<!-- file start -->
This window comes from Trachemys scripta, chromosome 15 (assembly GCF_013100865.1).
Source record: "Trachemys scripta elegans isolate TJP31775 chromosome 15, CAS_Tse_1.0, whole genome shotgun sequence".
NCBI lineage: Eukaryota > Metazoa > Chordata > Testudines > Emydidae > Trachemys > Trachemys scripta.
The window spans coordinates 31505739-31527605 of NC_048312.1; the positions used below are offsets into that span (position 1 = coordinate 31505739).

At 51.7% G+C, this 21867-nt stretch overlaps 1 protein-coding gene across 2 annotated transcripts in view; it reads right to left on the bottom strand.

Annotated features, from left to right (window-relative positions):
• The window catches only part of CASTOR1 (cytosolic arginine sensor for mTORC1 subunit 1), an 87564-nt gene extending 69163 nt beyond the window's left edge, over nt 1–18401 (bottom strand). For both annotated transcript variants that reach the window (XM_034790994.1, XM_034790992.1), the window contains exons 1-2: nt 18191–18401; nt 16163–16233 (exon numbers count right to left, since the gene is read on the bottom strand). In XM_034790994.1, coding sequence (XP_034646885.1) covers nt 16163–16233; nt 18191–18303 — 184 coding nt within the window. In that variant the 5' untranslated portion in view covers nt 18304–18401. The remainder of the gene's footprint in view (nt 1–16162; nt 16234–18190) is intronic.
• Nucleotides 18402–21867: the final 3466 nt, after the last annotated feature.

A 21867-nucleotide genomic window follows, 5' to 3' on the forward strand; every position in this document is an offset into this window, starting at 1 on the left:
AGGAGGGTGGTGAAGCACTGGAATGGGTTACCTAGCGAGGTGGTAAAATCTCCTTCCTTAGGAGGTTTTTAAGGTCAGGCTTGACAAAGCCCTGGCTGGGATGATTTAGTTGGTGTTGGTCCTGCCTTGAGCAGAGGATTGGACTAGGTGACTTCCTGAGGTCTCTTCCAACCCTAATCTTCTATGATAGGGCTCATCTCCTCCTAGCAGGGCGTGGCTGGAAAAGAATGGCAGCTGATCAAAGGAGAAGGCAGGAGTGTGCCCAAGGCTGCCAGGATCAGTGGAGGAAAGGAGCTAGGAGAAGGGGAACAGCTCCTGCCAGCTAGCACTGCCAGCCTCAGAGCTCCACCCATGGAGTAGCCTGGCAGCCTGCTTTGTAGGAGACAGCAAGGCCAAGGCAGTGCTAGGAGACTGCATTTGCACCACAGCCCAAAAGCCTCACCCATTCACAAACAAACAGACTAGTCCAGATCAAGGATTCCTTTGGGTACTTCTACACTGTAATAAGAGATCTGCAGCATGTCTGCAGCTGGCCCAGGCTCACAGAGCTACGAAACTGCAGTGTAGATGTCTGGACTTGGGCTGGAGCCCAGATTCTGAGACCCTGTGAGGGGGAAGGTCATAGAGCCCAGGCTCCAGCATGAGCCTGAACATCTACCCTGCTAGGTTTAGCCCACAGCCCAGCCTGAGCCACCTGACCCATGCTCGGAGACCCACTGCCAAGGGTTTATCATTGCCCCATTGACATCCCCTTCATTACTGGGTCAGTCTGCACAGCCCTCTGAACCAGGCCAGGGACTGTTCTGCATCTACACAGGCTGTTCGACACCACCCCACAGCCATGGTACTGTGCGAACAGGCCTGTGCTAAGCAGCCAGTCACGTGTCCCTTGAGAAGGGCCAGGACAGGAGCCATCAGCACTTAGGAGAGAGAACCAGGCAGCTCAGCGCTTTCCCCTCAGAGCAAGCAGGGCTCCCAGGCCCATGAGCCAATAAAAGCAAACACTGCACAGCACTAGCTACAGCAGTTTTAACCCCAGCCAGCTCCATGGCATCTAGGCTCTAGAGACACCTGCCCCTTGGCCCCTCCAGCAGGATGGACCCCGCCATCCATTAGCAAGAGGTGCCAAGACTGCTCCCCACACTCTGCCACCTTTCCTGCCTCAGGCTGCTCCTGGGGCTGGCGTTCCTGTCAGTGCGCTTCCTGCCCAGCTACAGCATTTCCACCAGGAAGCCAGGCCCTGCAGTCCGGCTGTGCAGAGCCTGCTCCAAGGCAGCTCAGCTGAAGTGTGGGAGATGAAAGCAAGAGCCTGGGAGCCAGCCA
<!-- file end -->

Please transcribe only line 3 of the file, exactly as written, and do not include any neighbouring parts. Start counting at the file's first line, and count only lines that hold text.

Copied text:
NCBI lineage: Eukaryota > Metazoa > Chordata > Testudines > Emydidae > Trachemys > Trachemys scripta.